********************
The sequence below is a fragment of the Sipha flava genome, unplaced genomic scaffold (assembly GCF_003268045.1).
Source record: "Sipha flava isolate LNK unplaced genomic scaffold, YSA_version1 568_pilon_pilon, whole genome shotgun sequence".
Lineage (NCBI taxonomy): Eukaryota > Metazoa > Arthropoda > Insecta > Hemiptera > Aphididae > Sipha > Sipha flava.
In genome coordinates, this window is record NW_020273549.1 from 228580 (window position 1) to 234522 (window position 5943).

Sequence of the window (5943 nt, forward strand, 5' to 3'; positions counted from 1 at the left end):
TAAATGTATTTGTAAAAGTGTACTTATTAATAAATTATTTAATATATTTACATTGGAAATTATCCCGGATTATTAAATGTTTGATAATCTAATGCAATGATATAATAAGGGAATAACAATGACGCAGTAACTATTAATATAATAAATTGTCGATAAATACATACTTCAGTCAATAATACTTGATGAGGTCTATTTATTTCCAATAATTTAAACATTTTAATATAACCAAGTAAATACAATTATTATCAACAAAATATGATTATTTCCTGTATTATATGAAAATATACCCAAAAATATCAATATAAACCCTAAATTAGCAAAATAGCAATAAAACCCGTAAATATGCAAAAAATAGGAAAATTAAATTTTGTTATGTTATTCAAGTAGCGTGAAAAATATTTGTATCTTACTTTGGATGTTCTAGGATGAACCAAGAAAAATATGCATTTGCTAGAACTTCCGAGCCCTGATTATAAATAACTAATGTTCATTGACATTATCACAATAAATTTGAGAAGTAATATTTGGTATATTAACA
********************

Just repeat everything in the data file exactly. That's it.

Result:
The sequence below is a fragment of the Sipha flava genome, unplaced genomic scaffold (assembly GCF_003268045.1).
Source record: "Sipha flava isolate LNK unplaced genomic scaffold, YSA_version1 568_pilon_pilon, whole genome shotgun sequence".
Lineage (NCBI taxonomy): Eukaryota > Metazoa > Arthropoda > Insecta > Hemiptera > Aphididae > Sipha > Sipha flava.
In genome coordinates, this window is record NW_020273549.1 from 228580 (window position 1) to 234522 (window position 5943).

Sequence of the window (5943 nt, forward strand, 5' to 3'; positions counted from 1 at the left end):
TAAATGTATTTGTAAAAGTGTACTTATTAATAAATTATTTAATATATTTACATTGGAAATTATCCCGGATTATTAAATGTTTGATAATCTAATGCAATGATATAATAAGGGAATAACAATGACGCAGTAACTATTAATATAATAAATTGTCGATAAATACATACTTCAGTCAATAATACTTGATGAGGTCTATTTATTTCCAATAATTTAAACATTTTAATATAACCAAGTAAATACAATTATTATCAACAAAATATGATTATTTCCTGTATTATATGAAAATATACCCAAAAATATCAATATAAACCCTAAATTAGCAAAATAGCAATAAAACCCGTAAATATGCAAAAAATAGGAAAATTAAATTTTGTTATGTTATTCAAGTAGCGTGAAAAATATTTGTATCTTACTTTGGATGTTCTAGGATGAACCAAGAAAAATATGCATTTGCTAGAACTTCCGAGCCCTGATTATAAATAACTAATGTTCATTGACATTATCACAATAAATTTGAGAAGTAATATTTGGTATATTAACA